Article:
Even Bad Online Reviews Can Be Very Good for Business, New Study Finds

Retailers that display online ratings see conversion rates rise by as much as 270%

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There’s a saying in the public-relations industry that any press is good press, and according to a new study from Northwestern University’s Spiegel Research Center, the same holds true for online reviews.

Spiegel Research Center and PowerReviews joined forces to analyze “millions of customer experiences” from two online retailers that mostly feature lower-priced product categories, as well as one retailer of high-end gifts.

They found that even negative online reviews can be helpful, as retailers that display online reviews see conversion rates rise by as much as 270 percent, with higher-priced and higher-consideration items benefiting more.

Previous research from PowerReviews found that 82 percent of shoppers seek out negative reviews, and research by social commerce specialist Revoo found that interacting with negative reviews leads consumers to spend four times longer on sites and actually boosts conversion rates by 67 percent.

Negative reviews also help keep average ratings down, the study found. Why is this a good thing? Spiegel and PowerReviews found that purchase likelihood peaks for products with average ratings between 4.0 and 4.7 on a five-star ratings system, with those closer to 5.0 viewed with skepticism as being “too good to be true.”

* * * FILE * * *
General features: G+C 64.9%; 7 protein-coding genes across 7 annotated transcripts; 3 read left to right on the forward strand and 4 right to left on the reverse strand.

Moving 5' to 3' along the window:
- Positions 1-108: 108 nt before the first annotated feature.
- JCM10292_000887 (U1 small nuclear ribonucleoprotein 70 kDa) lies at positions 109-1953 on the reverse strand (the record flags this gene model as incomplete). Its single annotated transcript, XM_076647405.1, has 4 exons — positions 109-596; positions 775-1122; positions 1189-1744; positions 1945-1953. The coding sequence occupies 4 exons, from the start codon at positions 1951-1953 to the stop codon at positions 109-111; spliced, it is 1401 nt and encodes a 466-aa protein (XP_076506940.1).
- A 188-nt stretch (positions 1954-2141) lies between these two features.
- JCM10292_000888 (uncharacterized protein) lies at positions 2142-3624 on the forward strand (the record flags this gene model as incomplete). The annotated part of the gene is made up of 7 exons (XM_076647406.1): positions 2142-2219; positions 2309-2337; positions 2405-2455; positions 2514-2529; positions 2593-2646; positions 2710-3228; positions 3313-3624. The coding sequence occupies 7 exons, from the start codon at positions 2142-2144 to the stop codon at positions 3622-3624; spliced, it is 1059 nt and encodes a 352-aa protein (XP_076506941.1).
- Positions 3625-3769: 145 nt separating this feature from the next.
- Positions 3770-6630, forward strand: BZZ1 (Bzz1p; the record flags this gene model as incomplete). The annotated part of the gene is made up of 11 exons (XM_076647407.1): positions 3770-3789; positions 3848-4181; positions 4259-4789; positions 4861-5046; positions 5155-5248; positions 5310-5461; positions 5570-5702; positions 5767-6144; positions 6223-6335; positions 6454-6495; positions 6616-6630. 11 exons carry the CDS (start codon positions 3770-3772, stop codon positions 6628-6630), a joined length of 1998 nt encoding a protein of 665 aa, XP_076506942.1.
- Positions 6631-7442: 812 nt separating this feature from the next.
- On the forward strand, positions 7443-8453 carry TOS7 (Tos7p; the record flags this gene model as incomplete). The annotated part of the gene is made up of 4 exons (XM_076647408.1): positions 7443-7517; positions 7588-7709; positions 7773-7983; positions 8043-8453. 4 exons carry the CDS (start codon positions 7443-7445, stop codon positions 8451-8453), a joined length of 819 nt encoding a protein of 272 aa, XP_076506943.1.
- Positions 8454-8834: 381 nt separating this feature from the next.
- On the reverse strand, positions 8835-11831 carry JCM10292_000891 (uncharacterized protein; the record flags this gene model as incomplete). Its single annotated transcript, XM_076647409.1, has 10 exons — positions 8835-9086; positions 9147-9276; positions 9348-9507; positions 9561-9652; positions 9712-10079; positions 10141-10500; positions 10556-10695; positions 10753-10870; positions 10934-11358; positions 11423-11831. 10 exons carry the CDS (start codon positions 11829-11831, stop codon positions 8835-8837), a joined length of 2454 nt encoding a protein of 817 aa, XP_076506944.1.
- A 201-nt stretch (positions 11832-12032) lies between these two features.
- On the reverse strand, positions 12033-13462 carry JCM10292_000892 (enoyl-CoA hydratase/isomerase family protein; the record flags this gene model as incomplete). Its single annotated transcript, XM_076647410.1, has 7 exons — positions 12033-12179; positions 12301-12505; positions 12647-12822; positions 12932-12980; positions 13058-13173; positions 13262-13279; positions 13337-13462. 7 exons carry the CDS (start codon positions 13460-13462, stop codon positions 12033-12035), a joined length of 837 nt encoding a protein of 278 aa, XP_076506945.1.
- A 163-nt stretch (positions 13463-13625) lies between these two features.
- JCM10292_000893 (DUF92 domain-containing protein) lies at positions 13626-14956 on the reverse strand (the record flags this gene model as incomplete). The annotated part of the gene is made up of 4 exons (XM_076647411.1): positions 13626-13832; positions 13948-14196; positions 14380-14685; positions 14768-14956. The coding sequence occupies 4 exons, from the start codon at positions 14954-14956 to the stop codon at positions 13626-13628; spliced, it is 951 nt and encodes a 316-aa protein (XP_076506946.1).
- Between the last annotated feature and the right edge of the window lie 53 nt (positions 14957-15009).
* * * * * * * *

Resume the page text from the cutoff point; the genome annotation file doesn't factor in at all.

However, massive review totals are not a tonic, as the study found that nearly all of the increase in purchase likelihood occurs within the first 10 reviews of a product, with the bulk driven by the first five reviews.

While price is clearly a major factor in purchase decisions, potential buyers turn to online reviews for other reasons that may impact their decisions, including:

  • How much the product affects health and safety.
  • How much the product reflects the consumer’s personal identity.
  • Whether the product is a recurring or habitual purchase for the consumer.
  • Whether it is a recently introduced product or brand.

The source of the reviews is also a factor, as Spiegel and PowerReviews found that verified buyers tend to rate products higher, and their reviews are perceived as more credible, which helps to boost sales.

Reviews from verified buyers average 4.34 stars, compared with 3.89 from those by anonymous reviewers, and more five-star ratings were issued by the former, while the latter doled out more one-star ratings.

Spiegel and PowerReviews shared the following takeaways for brands:

david.cohen@adweek.com David Cohen is editor of Adweek's Social Pro Daily.